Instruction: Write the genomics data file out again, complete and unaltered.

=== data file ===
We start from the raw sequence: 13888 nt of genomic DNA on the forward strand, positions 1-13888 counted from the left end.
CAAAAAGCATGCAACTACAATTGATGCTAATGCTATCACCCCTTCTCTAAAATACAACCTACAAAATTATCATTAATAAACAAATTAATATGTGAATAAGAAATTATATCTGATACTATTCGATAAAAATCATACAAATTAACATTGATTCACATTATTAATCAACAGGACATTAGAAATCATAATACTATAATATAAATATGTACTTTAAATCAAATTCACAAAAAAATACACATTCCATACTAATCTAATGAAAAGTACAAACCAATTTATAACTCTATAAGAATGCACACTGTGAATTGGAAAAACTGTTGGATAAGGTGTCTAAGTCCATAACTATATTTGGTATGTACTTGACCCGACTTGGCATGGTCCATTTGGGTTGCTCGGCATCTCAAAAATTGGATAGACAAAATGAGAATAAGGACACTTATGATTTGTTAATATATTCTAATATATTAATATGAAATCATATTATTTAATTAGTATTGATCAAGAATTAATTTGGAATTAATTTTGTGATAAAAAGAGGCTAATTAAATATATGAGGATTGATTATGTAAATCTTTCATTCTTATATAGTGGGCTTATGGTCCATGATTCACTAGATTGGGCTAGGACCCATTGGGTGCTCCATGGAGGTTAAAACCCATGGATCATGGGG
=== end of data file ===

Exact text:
We start from the raw sequence: 13888 nt of genomic DNA on the forward strand, positions 1-13888 counted from the left end.
CAAAAAGCATGCAACTACAATTGATGCTAATGCTATCACCCCTTCTCTAAAATACAACCTACAAAATTATCATTAATAAACAAATTAATATGTGAATAAGAAATTATATCTGATACTATTCGATAAAAATCATACAAATTAACATTGATTCACATTATTAATCAACAGGACATTAGAAATCATAATACTATAATATAAATATGTACTTTAAATCAAATTCACAAAAAAATACACATTCCATACTAATCTAATGAAAAGTACAAACCAATTTATAACTCTATAAGAATGCACACTGTGAATTGGAAAAACTGTTGGATAAGGTGTCTAAGTCCATAACTATATTTGGTATGTACTTGACCCGACTTGGCATGGTCCATTTGGGTTGCTCGGCATCTCAAAAATTGGATAGACAAAATGAGAATAAGGACACTTATGATTTGTTAATATATTCTAATATATTAATATGAAATCATATTATTTAATTAGTATTGATCAAGAATTAATTTGGAATTAATTTTGTGATAAAAAGAGGCTAATTAAATATATGAGGATTGATTATGTAAATCTTTCATTCTTATATAGTGGGCTTATGGTCCATGATTCACTAGATTGGGCTAGGACCCATTGGGTGCTCCATGGAGGTTAAAACCCATGGATCATGGGG